Northbound U.S. Route 1/9 at the beginning of U.S. Route 1/9 Truck in Newark, with sign noting "No Trucks" on the approach to the Pulaski Skyway

The US 1/9 freeway continues into Newark, Essex County, with several ramps providing access to the airport as well as to McClellan Street and Haynes Avenue. At the north end of the airport property, the road reaches the large Newark Airport Interchange, where it has connections to I-78, US 22 westbound, and Route 21 northbound. Within this interchange, US 1/9 first has ramps to I-78, US 22, and Route 21 before turning east to parallel I-78 briefly prior to having more connections to I-78 as well as to Port Newark.[1][7] Past the I-78 crossing, US 1/9 continues north, with the lanes splitting as it passes over the Conrail Shared Assets Operations Oak Island Yard before coming to a northbound exit and southbound entrance with Delancey Street and South Street.[1] The freeway continues through industrial areas as it comes to a southbound exit and northbound entrance for Wilson Avenue.[1][7] Following this interchange, the directions of US 1/9 rejoin as the freeway continues northeast, with a Conrail Shared Assets Operations line running closely parallel to the northwest of the road.[1] The local-express lane configuration of US 1/9 ends at an interchange with US 1/9 Truck and Raymond Boulevard that provides access to the New Jersey Turnpike (I-95). At this point, US 1/9 becomes the four-lane divided Pulaski Skyway.[1][7] Trucks are banned from using the Pulaski Skyway and have to use US 1/9 Truck to bypass it.[8]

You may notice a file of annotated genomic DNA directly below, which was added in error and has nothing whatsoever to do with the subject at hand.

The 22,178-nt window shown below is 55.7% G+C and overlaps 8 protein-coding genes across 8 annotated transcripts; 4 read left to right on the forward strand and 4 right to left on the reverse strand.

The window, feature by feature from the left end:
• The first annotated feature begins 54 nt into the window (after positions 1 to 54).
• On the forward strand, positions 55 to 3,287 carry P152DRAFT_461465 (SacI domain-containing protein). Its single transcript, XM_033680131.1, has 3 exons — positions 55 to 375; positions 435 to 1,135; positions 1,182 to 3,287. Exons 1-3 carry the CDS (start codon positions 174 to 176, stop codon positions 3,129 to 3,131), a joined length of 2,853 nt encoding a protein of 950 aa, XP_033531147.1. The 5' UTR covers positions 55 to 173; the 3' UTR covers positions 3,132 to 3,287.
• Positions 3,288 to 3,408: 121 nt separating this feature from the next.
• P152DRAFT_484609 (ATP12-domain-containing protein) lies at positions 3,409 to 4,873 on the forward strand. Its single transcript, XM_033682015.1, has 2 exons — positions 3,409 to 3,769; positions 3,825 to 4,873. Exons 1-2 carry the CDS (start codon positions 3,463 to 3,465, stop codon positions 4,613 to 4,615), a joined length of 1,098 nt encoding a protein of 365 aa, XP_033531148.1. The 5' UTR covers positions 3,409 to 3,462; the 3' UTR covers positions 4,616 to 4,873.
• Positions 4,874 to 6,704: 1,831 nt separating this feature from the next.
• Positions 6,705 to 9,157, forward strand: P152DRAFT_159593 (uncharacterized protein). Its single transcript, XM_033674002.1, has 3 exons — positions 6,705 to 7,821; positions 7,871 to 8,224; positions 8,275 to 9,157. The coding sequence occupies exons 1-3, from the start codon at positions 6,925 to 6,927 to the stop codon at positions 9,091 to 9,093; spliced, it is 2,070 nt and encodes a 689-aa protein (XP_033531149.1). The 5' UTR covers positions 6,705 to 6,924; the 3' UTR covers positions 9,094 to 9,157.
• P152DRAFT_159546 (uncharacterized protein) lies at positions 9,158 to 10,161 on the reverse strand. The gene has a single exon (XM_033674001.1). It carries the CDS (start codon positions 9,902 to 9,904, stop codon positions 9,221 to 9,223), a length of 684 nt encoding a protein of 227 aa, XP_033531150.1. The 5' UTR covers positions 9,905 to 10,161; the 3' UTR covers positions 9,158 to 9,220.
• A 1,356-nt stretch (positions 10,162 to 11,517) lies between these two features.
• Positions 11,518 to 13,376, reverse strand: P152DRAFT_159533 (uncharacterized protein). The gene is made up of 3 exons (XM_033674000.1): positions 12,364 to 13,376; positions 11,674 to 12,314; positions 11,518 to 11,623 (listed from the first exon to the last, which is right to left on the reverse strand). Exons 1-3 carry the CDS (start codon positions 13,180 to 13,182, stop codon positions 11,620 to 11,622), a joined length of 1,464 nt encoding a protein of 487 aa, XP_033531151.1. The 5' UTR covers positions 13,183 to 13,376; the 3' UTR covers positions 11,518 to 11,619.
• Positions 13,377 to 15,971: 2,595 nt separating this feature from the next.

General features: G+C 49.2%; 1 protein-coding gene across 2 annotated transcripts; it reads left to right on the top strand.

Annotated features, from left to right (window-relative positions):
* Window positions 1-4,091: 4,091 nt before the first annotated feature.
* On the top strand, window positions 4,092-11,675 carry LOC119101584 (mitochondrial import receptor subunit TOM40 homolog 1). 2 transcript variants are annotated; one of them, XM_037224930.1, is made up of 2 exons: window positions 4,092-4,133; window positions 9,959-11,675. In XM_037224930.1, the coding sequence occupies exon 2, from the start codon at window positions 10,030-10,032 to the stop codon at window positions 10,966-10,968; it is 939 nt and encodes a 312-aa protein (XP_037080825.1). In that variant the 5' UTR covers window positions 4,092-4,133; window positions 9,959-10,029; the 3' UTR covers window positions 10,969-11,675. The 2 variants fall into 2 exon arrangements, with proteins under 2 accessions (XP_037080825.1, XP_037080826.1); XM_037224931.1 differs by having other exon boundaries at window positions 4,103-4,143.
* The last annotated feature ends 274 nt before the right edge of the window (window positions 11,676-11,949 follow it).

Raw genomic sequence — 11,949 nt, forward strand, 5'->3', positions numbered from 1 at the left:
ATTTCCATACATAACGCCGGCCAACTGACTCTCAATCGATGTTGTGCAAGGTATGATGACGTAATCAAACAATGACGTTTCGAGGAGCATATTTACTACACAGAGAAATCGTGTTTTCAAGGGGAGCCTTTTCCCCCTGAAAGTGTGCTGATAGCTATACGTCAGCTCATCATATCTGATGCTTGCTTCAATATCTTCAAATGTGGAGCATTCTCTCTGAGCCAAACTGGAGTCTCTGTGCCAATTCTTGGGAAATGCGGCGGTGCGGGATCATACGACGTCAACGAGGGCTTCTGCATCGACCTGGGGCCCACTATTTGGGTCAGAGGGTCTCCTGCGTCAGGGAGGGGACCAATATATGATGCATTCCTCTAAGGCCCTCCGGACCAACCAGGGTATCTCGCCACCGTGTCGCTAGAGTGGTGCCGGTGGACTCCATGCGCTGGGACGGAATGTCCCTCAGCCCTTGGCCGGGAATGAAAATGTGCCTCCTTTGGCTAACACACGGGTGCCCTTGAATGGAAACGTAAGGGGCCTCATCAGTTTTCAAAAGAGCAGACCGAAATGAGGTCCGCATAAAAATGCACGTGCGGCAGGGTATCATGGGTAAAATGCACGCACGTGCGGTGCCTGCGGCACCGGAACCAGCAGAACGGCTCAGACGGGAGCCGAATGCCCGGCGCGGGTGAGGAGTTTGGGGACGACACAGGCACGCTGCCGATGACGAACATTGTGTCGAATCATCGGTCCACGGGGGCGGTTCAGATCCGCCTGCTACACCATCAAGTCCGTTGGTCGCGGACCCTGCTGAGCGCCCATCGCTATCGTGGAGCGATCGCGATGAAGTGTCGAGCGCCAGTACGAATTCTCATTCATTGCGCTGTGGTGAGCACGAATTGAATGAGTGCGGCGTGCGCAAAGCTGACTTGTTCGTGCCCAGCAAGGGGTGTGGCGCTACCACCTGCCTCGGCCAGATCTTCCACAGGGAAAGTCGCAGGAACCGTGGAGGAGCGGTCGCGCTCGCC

A ramp at a traffic light with a set of two overhead green signs. The one on the left reads U.S. Route 1/U.S, Route 9 north Lincoln Tunnel with two arrows pointing to the lower left and the one on the right reading Hoboken Holland Tunnel with a down arrow and an arrow pointing to the lower right.
The Tonnele Circle as viewed from the north end of US 1/9 Truck
Near the ramps constructed in 2012, which allow traffic to by-pass the Tonnele Circle